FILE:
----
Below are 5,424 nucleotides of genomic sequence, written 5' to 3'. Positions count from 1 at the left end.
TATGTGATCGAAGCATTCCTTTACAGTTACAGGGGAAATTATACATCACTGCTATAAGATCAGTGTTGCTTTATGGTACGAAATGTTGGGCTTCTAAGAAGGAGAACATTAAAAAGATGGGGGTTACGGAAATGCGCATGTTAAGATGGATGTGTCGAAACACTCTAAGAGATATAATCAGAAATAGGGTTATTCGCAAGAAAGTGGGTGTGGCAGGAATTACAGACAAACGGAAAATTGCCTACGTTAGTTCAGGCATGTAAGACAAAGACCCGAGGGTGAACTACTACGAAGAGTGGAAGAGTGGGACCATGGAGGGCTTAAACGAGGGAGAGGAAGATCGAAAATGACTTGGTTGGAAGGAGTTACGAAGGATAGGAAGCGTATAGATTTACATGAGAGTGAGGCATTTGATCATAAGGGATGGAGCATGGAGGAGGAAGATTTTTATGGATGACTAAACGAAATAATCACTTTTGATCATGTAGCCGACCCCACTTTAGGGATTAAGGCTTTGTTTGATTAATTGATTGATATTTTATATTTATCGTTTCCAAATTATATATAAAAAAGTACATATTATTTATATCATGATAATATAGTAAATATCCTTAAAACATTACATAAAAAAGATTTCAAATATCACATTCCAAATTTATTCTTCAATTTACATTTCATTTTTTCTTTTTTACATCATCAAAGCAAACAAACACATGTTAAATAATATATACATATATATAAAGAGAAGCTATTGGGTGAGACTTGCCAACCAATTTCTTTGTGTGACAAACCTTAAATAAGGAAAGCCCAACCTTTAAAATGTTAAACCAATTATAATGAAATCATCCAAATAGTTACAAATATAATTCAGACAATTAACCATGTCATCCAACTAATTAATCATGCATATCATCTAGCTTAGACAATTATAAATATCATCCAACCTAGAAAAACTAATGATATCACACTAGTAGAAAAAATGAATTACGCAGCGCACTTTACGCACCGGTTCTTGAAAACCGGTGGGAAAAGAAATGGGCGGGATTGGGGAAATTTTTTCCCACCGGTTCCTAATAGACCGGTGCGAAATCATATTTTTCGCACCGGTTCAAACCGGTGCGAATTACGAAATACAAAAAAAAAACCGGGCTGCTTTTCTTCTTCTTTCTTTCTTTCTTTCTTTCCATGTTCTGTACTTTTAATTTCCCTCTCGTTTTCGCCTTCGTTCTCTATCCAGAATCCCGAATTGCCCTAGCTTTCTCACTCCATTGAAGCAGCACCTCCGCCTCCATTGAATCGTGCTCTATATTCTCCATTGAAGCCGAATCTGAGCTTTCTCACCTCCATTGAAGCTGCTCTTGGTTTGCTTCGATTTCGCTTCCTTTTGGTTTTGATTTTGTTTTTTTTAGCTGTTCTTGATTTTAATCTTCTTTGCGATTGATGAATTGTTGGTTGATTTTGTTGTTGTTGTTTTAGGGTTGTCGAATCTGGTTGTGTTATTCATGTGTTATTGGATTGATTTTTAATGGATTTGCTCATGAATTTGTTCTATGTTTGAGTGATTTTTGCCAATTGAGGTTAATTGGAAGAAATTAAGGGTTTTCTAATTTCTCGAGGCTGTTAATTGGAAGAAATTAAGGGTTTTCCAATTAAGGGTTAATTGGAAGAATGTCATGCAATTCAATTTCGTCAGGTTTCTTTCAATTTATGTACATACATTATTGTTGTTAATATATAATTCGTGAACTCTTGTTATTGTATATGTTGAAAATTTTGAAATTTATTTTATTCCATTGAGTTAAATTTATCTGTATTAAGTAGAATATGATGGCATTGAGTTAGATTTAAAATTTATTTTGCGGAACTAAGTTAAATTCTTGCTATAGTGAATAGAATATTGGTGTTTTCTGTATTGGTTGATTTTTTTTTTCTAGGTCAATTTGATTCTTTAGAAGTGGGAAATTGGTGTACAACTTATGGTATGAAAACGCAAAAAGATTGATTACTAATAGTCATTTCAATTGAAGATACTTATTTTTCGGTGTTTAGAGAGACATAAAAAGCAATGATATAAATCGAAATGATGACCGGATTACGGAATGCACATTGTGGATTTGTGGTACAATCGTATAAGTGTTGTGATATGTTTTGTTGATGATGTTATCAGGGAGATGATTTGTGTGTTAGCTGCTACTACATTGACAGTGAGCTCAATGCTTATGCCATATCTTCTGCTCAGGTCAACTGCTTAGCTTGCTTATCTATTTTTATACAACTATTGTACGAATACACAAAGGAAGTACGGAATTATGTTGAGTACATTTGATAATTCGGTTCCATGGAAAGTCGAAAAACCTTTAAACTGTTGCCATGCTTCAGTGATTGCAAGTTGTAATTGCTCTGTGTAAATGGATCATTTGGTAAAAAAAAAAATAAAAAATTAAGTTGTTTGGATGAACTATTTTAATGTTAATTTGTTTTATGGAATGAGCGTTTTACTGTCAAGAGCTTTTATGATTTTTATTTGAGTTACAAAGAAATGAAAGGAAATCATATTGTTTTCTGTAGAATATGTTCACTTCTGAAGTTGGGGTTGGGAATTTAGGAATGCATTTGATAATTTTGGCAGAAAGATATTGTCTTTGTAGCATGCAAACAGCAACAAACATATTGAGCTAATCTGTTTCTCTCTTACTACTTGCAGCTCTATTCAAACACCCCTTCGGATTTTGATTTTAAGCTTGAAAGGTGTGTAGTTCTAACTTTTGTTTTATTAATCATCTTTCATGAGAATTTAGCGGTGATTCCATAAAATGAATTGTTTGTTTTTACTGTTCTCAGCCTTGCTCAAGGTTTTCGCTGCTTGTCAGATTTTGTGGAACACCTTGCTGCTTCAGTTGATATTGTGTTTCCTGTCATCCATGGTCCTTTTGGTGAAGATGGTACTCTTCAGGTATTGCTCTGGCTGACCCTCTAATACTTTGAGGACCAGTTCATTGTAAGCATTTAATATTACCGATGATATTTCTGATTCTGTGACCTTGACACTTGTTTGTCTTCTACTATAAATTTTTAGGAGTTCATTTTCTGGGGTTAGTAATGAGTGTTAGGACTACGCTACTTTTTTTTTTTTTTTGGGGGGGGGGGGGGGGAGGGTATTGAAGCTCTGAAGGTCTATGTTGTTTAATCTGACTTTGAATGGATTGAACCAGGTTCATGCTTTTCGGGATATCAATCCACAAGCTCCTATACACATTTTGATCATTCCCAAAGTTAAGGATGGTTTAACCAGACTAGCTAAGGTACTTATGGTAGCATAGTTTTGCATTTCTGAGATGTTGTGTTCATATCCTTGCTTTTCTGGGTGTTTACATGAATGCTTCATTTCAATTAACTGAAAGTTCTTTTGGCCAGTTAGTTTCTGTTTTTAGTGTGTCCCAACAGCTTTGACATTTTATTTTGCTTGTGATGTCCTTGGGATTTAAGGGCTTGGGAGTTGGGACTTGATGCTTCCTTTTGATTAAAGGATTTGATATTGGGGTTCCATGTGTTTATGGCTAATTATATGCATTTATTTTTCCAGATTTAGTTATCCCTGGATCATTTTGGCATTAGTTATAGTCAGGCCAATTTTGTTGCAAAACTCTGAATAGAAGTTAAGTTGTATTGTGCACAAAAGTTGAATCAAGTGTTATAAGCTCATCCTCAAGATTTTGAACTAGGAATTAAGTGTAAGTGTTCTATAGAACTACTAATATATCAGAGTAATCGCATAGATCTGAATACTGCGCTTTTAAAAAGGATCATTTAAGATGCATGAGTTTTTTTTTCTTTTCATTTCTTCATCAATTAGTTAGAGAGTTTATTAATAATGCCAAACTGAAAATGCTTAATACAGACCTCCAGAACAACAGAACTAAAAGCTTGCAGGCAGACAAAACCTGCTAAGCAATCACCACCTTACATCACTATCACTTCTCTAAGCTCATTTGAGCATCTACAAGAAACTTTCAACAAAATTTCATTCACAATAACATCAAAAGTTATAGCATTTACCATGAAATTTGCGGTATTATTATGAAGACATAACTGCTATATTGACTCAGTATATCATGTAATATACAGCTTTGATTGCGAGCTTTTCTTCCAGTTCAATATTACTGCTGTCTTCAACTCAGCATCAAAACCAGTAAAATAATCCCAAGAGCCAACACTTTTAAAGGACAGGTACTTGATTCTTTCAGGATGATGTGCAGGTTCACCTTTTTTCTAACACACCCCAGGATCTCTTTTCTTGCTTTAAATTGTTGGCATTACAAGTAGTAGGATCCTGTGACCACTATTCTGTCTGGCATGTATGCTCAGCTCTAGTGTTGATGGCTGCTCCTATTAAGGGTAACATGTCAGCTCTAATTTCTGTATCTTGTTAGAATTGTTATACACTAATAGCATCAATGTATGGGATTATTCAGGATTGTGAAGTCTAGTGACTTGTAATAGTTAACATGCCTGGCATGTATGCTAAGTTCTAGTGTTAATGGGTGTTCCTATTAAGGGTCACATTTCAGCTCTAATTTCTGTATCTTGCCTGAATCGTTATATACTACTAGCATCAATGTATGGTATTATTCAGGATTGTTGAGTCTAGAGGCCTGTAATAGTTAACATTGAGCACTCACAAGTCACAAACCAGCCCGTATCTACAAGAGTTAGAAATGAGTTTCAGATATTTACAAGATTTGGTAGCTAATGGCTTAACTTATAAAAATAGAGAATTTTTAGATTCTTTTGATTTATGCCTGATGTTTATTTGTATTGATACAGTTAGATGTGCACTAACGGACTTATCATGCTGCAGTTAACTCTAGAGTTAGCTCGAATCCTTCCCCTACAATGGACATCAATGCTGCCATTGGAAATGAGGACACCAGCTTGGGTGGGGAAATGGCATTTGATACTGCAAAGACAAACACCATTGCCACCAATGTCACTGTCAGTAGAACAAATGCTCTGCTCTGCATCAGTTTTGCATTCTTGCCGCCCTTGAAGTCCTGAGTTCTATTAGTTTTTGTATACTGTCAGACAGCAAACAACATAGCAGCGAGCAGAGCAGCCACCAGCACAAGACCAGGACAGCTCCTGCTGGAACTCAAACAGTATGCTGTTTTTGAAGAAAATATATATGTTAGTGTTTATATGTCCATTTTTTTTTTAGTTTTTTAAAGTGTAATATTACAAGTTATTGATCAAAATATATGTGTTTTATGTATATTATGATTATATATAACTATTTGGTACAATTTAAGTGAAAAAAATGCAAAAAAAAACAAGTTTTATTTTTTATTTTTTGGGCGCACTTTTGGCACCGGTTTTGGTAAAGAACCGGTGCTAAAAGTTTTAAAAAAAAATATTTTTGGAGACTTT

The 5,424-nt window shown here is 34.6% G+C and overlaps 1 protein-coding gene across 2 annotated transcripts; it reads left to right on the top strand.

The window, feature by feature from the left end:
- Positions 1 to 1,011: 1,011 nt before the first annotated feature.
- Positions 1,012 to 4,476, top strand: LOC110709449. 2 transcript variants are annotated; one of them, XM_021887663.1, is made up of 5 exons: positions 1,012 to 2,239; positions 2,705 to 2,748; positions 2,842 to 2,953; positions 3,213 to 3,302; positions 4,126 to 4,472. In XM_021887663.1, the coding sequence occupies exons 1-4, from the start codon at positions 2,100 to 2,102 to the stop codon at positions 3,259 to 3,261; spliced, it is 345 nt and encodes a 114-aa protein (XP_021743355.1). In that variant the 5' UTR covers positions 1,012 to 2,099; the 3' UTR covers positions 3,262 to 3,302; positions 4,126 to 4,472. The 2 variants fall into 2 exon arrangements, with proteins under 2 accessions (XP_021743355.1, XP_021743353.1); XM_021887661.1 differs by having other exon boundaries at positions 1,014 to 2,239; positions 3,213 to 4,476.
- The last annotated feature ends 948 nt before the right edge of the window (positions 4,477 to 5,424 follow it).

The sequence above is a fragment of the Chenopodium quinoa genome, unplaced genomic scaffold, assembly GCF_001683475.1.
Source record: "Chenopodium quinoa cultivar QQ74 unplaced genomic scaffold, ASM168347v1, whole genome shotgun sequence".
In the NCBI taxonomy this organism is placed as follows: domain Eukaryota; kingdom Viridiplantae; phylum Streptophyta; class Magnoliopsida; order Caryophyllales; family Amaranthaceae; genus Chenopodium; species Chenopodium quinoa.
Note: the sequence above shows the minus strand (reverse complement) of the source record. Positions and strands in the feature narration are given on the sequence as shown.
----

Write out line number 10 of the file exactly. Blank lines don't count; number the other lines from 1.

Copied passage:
In the NCBI taxonomy this organism is placed as follows: domain Eukaryota; kingdom Viridiplantae; phylum Streptophyta; class Magnoliopsida; order Caryophyllales; family Amaranthaceae; genus Chenopodium; species Chenopodium quinoa.